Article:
The Therapy Sessions
Thursday, February 24, 2005
The downside of democracy
Democracy is not all good. In its rawest form, it is nothing more than mob rule.
In the midst of the euphoria over the successful Iraqi elections, we need to remember the reason we were forced to go into the Mideast in the first place: this is a deeply diseased region. Decades of dictatorship and censorship has caused irrational levels of rage in the populations of many of these countries, and we can't remove every dictator out there.
Eventually, the people may get their voice and vote. But the danger is that they may only get one chance to vote: the same kind "one time-one vote" elections that brought violent dictators like Hitler, Milosevic and Arafat to power.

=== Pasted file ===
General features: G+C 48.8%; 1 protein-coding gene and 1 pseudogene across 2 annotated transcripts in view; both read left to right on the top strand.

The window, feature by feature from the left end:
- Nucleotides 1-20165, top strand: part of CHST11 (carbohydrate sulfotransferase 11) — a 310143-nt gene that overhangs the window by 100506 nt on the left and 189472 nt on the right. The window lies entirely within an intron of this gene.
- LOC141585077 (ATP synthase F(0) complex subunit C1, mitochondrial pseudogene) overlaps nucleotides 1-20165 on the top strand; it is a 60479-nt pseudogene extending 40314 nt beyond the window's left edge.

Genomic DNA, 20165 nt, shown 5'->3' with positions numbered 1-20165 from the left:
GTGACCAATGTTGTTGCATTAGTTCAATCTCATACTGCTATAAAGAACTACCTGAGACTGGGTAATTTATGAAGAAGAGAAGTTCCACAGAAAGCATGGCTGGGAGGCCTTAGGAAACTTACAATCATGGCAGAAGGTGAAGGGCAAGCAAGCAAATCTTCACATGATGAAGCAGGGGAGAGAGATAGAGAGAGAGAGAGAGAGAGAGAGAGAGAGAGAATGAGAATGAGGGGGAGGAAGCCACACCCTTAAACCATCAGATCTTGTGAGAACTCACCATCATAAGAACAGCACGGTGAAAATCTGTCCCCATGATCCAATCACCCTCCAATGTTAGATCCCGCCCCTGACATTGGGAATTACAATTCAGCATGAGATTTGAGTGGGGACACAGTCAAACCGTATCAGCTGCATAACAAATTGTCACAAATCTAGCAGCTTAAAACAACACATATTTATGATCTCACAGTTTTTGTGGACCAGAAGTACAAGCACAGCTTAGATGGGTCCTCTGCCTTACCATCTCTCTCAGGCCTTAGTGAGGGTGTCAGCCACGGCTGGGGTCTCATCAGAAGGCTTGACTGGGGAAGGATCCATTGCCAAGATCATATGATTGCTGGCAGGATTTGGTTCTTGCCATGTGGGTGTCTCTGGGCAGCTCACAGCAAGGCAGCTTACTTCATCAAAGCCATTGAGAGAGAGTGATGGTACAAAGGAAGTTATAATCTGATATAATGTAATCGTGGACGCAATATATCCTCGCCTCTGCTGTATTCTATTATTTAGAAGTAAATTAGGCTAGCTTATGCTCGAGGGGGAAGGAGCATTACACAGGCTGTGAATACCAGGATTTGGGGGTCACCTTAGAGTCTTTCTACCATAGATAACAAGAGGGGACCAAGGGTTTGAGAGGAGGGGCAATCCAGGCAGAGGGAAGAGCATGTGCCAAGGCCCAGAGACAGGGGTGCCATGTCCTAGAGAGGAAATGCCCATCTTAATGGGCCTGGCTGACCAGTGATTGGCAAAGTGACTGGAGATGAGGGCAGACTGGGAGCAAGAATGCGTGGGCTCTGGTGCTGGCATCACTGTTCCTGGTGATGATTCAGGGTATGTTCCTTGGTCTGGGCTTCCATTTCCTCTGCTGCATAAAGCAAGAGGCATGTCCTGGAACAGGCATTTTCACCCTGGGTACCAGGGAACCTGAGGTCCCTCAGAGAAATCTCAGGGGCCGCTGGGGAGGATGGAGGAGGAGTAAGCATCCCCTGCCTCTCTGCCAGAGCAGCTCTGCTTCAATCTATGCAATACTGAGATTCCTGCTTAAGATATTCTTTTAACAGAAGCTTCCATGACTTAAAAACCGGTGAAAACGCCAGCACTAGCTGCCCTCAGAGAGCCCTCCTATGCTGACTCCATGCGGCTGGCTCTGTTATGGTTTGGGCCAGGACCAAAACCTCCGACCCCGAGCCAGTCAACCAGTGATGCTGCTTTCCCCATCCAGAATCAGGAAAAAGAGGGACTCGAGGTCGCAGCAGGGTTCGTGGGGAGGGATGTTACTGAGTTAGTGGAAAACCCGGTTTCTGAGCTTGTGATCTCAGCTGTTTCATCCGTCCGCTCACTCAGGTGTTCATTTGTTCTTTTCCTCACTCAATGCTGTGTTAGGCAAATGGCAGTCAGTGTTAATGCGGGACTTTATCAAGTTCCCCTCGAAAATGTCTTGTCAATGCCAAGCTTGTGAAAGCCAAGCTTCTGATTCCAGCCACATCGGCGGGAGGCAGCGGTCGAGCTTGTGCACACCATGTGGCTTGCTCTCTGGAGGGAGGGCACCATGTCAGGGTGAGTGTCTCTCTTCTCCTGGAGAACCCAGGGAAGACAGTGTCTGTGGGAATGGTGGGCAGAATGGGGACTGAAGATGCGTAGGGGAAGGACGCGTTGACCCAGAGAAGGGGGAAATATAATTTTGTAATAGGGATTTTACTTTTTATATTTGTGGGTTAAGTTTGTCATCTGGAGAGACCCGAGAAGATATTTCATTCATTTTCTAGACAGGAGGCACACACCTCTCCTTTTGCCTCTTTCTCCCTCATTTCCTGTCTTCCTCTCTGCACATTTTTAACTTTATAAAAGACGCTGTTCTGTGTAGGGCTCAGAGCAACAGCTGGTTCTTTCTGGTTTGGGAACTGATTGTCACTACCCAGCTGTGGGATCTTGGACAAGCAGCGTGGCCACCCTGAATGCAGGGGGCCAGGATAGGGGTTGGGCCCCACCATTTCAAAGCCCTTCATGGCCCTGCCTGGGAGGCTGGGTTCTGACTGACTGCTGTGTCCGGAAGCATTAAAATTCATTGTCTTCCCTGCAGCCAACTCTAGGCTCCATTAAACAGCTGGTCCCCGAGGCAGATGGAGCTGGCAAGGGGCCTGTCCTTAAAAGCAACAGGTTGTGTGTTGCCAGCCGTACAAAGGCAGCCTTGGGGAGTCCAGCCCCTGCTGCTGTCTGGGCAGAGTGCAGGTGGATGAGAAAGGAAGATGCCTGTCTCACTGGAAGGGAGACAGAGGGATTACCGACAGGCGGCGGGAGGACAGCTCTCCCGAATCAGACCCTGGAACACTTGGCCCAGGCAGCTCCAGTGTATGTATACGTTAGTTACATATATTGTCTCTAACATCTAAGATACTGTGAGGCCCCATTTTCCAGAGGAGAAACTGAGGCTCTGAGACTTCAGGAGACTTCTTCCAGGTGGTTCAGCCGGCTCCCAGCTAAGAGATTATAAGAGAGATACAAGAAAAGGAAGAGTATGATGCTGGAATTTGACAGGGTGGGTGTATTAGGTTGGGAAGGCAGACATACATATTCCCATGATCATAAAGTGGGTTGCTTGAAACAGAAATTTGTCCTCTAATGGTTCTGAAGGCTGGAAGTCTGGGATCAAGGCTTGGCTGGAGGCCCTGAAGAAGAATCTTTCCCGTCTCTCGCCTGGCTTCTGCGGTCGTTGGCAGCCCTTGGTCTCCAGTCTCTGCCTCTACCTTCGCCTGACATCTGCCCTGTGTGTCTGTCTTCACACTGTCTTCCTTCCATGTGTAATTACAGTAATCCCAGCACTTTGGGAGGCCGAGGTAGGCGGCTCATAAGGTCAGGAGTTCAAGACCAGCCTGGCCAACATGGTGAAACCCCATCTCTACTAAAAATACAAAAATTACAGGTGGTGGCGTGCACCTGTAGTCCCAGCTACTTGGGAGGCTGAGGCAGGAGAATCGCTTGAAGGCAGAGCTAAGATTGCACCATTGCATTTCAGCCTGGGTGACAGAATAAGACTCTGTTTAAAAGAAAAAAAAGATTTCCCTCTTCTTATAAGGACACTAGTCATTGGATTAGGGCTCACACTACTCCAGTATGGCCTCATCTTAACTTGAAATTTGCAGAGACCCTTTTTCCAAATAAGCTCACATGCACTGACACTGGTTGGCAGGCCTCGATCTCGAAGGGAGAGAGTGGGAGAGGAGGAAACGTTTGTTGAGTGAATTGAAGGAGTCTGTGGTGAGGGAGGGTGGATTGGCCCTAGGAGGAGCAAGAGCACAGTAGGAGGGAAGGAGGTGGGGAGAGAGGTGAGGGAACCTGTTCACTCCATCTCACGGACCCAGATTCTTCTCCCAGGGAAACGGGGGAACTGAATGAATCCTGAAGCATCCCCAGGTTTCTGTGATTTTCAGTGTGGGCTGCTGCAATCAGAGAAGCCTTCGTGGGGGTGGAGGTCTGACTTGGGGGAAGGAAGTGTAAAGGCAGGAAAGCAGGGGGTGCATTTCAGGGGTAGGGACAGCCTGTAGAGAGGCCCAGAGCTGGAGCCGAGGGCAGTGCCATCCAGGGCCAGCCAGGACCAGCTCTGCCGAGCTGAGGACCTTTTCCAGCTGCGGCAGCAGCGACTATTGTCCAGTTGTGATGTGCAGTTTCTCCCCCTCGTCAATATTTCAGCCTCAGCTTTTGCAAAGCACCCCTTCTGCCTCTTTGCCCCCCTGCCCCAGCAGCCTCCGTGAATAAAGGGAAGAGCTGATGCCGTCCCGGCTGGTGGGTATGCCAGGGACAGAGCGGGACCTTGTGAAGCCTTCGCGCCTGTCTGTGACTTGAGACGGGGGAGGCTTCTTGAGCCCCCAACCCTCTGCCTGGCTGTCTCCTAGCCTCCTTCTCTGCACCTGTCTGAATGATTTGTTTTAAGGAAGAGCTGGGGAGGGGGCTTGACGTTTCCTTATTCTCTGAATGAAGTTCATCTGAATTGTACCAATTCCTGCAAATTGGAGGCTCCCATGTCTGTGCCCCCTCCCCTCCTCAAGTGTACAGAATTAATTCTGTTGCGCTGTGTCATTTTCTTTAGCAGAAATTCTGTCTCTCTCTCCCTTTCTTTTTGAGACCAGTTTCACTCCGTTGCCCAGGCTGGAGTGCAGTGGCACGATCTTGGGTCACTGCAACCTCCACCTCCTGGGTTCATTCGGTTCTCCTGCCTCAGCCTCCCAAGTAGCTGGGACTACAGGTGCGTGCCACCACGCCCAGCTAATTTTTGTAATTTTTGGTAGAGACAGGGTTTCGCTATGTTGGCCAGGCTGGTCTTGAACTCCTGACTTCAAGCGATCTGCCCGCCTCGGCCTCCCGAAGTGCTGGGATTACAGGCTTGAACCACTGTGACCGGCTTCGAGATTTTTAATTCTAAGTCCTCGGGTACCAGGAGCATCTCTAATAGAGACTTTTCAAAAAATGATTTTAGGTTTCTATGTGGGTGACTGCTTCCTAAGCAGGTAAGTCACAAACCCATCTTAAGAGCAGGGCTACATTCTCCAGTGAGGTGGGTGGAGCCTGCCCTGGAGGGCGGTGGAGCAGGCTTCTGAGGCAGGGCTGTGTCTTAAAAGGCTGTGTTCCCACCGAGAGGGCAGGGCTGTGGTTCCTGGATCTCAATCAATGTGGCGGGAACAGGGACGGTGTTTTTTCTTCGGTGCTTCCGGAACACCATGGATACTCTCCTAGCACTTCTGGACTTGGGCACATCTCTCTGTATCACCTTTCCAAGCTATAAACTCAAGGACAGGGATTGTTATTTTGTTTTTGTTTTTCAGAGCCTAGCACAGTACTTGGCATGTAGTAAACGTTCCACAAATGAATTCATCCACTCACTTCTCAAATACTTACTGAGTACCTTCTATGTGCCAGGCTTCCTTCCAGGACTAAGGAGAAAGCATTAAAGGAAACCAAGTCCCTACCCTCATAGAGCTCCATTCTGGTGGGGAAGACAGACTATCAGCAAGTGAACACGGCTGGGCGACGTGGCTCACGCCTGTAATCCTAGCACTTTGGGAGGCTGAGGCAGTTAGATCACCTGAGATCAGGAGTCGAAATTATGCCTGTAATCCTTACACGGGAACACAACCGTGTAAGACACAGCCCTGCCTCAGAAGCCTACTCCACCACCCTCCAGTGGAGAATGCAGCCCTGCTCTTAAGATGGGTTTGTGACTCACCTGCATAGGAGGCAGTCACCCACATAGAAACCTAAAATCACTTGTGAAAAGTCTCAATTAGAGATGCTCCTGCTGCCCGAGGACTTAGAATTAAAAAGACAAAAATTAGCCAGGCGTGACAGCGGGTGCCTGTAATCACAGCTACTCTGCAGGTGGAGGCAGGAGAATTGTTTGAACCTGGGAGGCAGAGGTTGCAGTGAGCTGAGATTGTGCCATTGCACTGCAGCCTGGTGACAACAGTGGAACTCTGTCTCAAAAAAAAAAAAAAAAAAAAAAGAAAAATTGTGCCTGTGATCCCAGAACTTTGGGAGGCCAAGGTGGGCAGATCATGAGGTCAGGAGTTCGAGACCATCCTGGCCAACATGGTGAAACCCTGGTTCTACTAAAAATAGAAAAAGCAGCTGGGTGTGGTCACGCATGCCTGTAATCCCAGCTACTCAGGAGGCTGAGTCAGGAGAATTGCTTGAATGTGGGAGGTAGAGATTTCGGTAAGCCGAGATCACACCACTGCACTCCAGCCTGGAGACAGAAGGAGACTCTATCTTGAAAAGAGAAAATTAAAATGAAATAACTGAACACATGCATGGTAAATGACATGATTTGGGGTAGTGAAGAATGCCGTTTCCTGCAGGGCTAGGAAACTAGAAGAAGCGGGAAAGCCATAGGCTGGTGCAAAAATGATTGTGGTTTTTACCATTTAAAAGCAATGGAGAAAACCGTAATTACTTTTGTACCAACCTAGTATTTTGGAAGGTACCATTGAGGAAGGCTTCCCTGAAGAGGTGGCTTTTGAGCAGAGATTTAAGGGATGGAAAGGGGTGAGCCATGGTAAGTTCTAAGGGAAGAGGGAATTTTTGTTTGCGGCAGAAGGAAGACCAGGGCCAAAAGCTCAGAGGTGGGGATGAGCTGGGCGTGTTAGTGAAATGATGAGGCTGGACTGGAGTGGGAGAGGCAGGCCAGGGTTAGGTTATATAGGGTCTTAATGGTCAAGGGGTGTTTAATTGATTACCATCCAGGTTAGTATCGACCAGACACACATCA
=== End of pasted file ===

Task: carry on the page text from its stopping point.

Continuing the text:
In their rage, they may vote themselves new dictators, worse than the ones they replace.
Joseph Braude has an excellent article on this:
The stakes in Egypt are higher than some might realize. The apparent success of the Iraqi elections--despite sweeping gains by Shia Islamists--might incline some Americans to believe that Islamist victories are an acceptable price to pay for the arrival of democracy in Muslim countries. And in some places, they'd be right. Egypt, however, is different. By contrast to some Shia Islamist parties, which began making conciliatory gestures toward the United States months before the invasion of Iraq, the Muslim Brotherhood--a Sunni, Egyptian-dominated international movement--has been ratcheting up its anti-American rhetoric. Just a few days ago on Al Jazeera, I watched Abd Al Mun'im Abu 'l-Fattuh, a Cairo-born leader of the organization, affirm his support for the Iraqi insurgency, restate his opposition to the Camp David accords between Begin and Sadat, and appeal for nationalist-Islamist unity in the Arab world in order to confront 'our real enemy,' the United States.
Democracy is a necessary - but not sufficient - prerequisite for healthy development in Mideast.